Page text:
October 2022 - Squash Blossom Necklaces

Fall is definitely on the way...what are your plans? If you haven't made any, why not take a trip to Globe, Arizona and visit the Pickle Barrel Trading Post! You'll enjoy a unique shopping experience in our 8,000 square foot historic building that dates all the way back to before Arizona was a state. While you're here, try one of many great restaurants along with the Salado Indian ruins, an art gallery, hiking trails, and so much more!

This month we take a look at the history of Squash Blossom necklaces.

Read on and enjoy!

 

Navajo artisans learned silversmithing from Hispanic artists in New Mexico, as well as Plains Indians craftsmen. The creativity and innovation of those early Navajo silversmiths soon lent itself to many forms and styles of jewelry - one of which was the squash blossom necklace.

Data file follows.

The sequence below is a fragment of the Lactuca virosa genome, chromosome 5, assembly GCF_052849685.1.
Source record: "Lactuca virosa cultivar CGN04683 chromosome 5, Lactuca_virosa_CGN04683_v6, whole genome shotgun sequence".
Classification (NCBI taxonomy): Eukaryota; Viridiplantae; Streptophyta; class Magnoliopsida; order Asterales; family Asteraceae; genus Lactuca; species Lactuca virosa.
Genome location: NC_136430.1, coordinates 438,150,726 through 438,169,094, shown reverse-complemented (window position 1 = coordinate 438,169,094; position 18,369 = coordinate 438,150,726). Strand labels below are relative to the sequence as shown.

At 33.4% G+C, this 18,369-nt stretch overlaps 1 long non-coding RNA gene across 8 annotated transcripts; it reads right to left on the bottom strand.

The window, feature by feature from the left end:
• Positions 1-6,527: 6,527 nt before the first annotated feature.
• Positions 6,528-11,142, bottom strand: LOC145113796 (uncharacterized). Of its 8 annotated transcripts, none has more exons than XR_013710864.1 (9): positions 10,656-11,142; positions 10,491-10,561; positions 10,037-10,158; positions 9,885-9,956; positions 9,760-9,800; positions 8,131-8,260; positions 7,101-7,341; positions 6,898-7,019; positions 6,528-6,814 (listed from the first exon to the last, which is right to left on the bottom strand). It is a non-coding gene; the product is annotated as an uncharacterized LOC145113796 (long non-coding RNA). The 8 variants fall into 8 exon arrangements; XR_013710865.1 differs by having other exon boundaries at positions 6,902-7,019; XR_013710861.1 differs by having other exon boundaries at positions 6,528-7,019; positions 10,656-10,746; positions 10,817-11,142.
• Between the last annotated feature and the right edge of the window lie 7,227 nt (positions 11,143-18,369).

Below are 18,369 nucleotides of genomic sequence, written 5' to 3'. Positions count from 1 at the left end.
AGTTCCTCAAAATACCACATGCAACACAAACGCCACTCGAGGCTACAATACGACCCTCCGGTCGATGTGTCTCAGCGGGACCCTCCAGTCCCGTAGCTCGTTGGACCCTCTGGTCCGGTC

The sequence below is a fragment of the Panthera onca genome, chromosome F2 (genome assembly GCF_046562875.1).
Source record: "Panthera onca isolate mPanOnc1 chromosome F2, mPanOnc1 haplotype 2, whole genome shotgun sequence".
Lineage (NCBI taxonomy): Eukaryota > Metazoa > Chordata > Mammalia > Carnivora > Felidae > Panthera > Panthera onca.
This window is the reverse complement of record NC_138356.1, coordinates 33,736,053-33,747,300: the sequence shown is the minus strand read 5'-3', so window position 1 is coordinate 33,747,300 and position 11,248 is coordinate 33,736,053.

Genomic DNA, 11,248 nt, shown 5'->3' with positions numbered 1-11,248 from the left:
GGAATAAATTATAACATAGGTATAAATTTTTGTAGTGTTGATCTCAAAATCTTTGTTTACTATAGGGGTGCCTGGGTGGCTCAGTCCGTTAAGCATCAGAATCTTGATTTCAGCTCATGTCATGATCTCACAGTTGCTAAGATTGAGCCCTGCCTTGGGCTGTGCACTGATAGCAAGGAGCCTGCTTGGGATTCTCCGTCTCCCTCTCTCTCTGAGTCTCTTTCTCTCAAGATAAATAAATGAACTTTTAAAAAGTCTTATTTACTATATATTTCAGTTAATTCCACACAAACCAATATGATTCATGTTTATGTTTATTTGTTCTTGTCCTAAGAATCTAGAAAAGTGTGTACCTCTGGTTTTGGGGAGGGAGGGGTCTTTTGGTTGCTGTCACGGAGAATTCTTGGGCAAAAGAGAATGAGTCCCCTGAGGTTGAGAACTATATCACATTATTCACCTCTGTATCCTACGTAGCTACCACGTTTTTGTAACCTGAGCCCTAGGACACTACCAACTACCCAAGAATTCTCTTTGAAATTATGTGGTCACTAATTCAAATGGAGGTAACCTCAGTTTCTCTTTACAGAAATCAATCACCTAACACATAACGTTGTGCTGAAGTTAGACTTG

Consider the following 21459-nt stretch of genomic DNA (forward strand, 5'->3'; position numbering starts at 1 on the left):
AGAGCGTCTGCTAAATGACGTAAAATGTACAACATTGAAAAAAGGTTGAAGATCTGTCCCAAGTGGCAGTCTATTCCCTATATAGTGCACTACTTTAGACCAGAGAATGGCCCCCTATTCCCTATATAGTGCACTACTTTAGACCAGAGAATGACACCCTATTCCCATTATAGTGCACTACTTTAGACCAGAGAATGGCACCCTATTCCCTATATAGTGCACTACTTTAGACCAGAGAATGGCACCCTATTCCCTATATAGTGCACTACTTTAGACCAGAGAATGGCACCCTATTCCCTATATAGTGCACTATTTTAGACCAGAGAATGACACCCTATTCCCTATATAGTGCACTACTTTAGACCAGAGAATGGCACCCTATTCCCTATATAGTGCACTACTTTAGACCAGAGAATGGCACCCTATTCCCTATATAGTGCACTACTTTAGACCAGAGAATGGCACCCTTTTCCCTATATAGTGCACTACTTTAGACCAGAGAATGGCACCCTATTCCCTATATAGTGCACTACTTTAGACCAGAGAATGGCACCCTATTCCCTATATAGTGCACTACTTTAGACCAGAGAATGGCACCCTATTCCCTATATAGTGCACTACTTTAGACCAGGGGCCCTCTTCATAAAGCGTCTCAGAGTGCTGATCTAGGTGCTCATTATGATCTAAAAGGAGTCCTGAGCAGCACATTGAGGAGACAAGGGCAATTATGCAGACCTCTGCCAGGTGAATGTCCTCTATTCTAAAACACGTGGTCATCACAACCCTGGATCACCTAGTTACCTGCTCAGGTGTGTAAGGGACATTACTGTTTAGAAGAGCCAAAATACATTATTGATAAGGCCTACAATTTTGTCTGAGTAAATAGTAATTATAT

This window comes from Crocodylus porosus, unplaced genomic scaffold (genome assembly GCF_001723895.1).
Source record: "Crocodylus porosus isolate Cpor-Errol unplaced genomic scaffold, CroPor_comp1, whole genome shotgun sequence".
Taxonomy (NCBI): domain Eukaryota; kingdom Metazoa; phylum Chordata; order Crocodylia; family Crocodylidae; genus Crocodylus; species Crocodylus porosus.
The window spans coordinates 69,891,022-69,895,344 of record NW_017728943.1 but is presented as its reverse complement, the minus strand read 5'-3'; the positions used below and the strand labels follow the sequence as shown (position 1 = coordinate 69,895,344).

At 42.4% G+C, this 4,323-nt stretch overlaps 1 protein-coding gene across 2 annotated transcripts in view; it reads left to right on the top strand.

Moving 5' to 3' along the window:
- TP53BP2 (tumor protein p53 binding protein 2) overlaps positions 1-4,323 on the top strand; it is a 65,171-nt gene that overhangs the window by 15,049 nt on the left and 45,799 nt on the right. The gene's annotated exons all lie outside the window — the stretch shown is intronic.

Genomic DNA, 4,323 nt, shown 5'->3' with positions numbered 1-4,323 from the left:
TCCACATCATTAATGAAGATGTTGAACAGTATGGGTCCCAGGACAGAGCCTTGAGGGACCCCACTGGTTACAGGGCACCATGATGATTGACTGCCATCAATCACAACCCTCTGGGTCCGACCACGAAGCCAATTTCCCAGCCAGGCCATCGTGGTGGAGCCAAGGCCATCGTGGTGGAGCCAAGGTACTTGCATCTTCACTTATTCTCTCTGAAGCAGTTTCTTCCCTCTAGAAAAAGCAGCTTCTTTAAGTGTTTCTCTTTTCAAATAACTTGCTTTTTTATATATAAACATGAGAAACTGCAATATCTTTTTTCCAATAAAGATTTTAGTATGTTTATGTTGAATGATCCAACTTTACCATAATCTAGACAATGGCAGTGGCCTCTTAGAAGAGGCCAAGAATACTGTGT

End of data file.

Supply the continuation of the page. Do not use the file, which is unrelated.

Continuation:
The term squash blossom was attached at an early date to the unusual bead which has a flowering end. The Navajo word "Chil Bitan" means flower-like bead, or more literally translated, "bead which spreads out."



Although today squash blossom necklaces include much variation that is limited only by the imaginations of their designers, the pieces each follow the same basic form: an inverted crescent, or Naja, centerpiece, surrounded on each side by an average of 6 smaller flower pieces.  



The Naja symbol - the impressive centerpiece of the squash blossom design - is said to have originated in the Middle East, where the Moors brought horse shoe shaped jewelry with them as a ward against the evil eye into Spain. From here, the Spanish conquistadors brought the symbol to the Navajo, who adopted the unique design.

 

Whether you're shopping for one of these striking pieces or just enjoying a visual feast at our store, we look forward to seeing you!

 

STORE HOURS:

WED-SAT 10AM-5:45PM

SUN 11AM-5PM

CLOSED MON & TUE

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